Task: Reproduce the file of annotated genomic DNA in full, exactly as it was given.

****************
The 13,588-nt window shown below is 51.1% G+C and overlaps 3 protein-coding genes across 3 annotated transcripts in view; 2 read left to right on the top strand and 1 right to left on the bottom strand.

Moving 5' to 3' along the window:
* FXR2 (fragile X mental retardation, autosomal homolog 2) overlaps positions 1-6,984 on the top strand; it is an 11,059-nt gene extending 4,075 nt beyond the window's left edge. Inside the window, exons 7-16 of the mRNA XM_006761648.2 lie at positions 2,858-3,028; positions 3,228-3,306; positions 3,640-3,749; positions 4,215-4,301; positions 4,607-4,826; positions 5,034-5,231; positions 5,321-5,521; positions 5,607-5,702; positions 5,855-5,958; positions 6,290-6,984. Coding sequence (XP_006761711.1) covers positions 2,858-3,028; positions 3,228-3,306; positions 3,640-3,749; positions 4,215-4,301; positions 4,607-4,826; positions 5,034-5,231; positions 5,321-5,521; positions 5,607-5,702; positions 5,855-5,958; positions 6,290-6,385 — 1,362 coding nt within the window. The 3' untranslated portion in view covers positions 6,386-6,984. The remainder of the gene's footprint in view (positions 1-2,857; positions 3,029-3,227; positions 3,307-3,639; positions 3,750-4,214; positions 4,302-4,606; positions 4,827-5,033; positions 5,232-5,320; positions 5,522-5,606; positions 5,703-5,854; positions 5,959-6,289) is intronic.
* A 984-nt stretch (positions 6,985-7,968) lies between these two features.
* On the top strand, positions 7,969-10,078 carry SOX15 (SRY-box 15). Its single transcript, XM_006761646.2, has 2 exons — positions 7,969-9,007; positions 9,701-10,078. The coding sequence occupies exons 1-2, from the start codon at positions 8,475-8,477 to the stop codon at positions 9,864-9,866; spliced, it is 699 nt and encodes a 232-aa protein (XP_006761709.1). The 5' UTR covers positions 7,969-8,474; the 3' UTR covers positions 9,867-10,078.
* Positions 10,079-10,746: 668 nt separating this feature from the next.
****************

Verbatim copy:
The 13,588-nt window shown below is 51.1% G+C and overlaps 3 protein-coding genes across 3 annotated transcripts in view; 2 read left to right on the top strand and 1 right to left on the bottom strand.

Moving 5' to 3' along the window:
* FXR2 (fragile X mental retardation, autosomal homolog 2) overlaps positions 1-6,984 on the top strand; it is an 11,059-nt gene extending 4,075 nt beyond the window's left edge. Inside the window, exons 7-16 of the mRNA XM_006761648.2 lie at positions 2,858-3,028; positions 3,228-3,306; positions 3,640-3,749; positions 4,215-4,301; positions 4,607-4,826; positions 5,034-5,231; positions 5,321-5,521; positions 5,607-5,702; positions 5,855-5,958; positions 6,290-6,984. Coding sequence (XP_006761711.1) covers positions 2,858-3,028; positions 3,228-3,306; positions 3,640-3,749; positions 4,215-4,301; positions 4,607-4,826; positions 5,034-5,231; positions 5,321-5,521; positions 5,607-5,702; positions 5,855-5,958; positions 6,290-6,385 — 1,362 coding nt within the window. The 3' untranslated portion in view covers positions 6,386-6,984. The remainder of the gene's footprint in view (positions 1-2,857; positions 3,029-3,227; positions 3,307-3,639; positions 3,750-4,214; positions 4,302-4,606; positions 4,827-5,033; positions 5,232-5,320; positions 5,522-5,606; positions 5,703-5,854; positions 5,959-6,289) is intronic.
* A 984-nt stretch (positions 6,985-7,968) lies between these two features.
* On the top strand, positions 7,969-10,078 carry SOX15 (SRY-box 15). Its single transcript, XM_006761646.2, has 2 exons — positions 7,969-9,007; positions 9,701-10,078. The coding sequence occupies exons 1-2, from the start codon at positions 8,475-8,477 to the stop codon at positions 9,864-9,866; spliced, it is 699 nt and encodes a 232-aa protein (XP_006761709.1). The 5' UTR covers positions 7,969-8,474; the 3' UTR covers positions 9,867-10,078.
* Positions 10,079-10,746: 668 nt separating this feature from the next.